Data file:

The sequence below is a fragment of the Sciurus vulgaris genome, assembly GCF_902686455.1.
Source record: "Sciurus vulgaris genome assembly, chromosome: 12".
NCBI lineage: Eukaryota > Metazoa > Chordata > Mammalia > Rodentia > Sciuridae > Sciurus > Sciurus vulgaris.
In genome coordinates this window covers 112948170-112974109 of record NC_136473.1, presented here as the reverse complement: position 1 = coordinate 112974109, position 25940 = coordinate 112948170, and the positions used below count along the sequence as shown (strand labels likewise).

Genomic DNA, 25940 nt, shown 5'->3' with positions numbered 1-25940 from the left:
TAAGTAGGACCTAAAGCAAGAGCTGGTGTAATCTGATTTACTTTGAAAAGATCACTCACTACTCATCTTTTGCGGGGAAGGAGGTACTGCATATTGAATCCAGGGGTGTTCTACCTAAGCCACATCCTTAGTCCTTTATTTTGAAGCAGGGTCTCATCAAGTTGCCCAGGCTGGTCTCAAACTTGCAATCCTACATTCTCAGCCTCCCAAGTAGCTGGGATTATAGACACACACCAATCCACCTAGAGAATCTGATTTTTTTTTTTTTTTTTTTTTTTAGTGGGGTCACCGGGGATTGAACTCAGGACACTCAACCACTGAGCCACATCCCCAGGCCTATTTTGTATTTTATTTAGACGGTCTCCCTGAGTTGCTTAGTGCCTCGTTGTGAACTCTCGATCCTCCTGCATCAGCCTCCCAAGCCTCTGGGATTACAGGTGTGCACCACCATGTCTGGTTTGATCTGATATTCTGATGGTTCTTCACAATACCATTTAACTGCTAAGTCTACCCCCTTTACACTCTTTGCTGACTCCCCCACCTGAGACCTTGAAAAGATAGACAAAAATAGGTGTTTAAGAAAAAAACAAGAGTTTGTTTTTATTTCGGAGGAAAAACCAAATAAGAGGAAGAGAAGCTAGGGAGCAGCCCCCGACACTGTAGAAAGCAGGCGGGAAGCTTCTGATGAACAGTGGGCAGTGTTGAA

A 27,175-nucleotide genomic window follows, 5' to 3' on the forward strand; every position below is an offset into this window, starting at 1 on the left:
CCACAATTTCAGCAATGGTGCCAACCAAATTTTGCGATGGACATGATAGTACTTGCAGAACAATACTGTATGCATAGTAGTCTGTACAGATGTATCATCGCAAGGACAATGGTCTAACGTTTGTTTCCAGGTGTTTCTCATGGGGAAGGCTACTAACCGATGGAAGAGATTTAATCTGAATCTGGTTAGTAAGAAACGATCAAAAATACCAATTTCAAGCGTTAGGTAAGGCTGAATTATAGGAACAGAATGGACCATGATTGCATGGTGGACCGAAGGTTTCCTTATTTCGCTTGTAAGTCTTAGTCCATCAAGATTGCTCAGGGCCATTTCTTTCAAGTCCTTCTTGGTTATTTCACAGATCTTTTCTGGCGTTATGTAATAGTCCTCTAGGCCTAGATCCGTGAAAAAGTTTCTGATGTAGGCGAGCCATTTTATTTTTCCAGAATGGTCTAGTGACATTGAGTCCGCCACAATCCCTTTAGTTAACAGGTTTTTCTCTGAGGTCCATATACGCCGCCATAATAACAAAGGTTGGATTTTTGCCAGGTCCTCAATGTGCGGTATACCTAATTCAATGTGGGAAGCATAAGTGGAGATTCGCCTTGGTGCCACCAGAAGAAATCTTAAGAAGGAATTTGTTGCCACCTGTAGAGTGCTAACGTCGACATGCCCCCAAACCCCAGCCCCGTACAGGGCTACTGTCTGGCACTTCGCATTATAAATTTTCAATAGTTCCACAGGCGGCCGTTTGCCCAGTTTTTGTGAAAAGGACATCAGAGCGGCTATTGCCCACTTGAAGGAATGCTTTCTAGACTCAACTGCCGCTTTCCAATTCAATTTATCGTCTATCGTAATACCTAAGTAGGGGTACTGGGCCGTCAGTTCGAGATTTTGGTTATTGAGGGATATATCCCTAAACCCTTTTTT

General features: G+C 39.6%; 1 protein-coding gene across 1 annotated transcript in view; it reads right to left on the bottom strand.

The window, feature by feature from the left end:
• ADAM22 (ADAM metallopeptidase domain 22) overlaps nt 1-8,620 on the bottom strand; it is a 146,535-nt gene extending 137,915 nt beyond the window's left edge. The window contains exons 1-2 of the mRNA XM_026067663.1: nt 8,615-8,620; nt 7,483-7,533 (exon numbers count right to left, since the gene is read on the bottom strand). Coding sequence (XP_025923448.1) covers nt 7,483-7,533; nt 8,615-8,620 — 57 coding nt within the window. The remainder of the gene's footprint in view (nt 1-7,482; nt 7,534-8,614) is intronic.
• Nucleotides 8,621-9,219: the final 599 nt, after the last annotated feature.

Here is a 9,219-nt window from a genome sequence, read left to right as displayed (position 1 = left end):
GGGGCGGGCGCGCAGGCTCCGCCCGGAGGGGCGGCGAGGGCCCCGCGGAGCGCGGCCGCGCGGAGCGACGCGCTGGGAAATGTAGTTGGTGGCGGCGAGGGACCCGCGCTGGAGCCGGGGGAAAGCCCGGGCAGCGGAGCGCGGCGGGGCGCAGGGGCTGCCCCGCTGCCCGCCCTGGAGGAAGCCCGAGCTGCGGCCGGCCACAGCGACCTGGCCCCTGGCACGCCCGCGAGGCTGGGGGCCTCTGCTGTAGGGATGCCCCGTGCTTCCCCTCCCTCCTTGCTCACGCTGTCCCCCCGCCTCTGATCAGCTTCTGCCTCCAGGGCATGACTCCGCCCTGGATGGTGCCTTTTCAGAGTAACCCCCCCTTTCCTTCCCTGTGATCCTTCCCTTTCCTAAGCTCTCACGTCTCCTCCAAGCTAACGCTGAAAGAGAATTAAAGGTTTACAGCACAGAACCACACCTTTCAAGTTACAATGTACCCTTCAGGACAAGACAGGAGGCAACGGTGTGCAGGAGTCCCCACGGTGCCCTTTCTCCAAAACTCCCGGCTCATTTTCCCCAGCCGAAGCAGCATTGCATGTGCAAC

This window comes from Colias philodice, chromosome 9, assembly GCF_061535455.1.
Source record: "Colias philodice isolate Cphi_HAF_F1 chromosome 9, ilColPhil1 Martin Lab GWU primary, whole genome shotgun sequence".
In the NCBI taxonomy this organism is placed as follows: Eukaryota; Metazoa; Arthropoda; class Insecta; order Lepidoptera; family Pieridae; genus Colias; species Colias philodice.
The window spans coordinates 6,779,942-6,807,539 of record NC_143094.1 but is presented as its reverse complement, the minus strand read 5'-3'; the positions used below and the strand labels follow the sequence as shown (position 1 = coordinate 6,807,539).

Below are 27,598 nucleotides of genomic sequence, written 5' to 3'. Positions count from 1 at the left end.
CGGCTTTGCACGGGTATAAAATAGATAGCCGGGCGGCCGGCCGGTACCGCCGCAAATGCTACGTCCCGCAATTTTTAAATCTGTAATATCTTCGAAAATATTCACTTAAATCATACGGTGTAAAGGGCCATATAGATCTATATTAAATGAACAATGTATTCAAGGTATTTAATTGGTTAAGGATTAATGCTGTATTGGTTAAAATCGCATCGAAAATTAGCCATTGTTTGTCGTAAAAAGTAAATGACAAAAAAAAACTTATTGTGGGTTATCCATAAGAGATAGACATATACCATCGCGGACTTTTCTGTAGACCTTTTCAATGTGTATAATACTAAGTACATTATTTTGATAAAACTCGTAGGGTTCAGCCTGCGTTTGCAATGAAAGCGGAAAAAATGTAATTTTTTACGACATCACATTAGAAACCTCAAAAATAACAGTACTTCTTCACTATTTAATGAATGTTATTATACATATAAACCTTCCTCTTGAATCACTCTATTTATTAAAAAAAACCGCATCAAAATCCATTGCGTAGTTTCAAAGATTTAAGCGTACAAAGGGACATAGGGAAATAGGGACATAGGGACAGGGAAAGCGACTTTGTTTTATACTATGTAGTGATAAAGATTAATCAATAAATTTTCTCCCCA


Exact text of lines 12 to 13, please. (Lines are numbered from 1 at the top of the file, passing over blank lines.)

• Nucleotides 8,621-9,219: the final 599 nt, after the last annotated feature.

Here is a 9,219-nt window from a genome sequence, read left to right as displayed (position 1 = left end):